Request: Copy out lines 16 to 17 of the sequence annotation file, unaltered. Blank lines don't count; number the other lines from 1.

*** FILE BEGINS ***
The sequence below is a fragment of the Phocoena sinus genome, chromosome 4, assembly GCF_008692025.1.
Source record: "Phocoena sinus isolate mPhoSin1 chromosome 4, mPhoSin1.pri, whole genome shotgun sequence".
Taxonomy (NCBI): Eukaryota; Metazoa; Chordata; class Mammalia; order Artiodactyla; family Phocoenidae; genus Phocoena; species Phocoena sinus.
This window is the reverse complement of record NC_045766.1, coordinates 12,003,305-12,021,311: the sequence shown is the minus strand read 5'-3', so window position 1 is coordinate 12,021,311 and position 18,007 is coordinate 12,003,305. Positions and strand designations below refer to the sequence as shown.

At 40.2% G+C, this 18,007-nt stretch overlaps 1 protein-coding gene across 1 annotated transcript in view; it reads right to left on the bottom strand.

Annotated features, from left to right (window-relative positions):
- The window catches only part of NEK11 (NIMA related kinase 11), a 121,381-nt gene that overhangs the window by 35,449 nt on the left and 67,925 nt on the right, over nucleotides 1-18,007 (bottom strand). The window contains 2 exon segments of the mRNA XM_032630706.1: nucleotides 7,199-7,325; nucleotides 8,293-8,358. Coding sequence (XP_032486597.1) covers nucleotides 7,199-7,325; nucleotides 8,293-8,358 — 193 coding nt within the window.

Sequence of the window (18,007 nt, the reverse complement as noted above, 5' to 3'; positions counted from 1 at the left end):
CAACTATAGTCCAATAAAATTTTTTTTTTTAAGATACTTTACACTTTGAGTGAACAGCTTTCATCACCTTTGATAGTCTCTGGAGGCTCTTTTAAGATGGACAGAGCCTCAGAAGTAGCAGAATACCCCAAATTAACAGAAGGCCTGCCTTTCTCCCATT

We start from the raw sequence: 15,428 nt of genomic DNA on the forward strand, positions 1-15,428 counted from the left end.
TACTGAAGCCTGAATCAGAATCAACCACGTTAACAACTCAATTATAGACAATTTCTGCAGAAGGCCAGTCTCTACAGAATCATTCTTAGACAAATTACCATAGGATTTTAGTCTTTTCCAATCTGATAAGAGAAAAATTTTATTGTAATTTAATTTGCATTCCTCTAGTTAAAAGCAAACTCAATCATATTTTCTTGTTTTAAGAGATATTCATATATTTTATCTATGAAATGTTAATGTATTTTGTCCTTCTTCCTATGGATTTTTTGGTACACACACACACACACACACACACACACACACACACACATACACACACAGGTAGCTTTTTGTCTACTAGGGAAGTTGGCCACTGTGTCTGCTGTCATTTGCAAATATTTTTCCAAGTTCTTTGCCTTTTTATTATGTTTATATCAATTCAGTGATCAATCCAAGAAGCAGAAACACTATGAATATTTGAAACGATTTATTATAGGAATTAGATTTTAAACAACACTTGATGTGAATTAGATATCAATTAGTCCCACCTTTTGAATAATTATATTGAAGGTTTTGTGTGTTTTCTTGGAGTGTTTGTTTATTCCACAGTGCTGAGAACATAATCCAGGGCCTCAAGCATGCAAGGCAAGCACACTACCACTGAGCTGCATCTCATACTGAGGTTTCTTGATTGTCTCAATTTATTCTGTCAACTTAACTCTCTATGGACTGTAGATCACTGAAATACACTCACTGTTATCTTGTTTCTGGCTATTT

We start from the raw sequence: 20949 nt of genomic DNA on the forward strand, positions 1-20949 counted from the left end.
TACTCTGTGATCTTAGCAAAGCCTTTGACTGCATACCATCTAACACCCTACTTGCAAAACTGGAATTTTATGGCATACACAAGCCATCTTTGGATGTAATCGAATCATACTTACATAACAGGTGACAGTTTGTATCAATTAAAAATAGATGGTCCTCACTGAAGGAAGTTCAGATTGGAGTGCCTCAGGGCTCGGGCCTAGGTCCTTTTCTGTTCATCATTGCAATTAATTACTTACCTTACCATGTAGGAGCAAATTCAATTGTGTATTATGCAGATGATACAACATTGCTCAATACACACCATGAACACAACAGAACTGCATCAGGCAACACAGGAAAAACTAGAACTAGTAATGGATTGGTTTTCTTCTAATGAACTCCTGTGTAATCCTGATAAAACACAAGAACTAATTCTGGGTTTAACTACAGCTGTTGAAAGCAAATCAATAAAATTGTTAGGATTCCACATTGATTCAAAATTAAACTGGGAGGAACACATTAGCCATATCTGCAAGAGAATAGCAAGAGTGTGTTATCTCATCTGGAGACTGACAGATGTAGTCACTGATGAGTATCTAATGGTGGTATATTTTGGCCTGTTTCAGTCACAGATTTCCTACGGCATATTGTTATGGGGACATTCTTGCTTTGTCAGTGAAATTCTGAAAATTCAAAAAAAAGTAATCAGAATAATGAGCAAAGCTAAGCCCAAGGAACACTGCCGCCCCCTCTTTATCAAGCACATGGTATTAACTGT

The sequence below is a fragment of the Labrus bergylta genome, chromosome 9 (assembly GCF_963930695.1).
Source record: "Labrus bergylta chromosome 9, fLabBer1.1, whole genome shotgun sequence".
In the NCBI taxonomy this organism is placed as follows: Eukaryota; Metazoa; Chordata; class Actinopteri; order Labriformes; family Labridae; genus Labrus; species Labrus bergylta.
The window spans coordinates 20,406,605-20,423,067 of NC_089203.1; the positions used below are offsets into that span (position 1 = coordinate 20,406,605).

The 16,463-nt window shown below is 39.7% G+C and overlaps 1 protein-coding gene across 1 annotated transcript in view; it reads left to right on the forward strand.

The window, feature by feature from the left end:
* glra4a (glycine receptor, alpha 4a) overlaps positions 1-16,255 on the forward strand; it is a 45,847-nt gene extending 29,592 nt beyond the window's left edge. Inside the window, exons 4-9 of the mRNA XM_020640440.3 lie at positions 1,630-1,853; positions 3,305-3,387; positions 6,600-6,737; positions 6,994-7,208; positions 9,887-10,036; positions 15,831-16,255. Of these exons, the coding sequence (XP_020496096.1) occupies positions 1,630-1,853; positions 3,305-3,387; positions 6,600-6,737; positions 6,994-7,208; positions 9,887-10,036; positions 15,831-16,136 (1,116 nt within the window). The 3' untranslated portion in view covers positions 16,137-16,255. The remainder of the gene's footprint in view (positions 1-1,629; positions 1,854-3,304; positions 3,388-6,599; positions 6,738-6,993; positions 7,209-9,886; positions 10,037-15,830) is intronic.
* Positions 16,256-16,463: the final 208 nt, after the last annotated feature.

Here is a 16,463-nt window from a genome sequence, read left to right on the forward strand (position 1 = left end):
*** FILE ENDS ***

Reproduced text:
In the NCBI taxonomy this organism is placed as follows: Eukaryota; Metazoa; Chordata; class Actinopteri; order Labriformes; family Labridae; genus Labrus; species Labrus bergylta.
The window spans coordinates 20,406,605-20,423,067 of NC_089203.1; the positions used below are offsets into that span (position 1 = coordinate 20,406,605).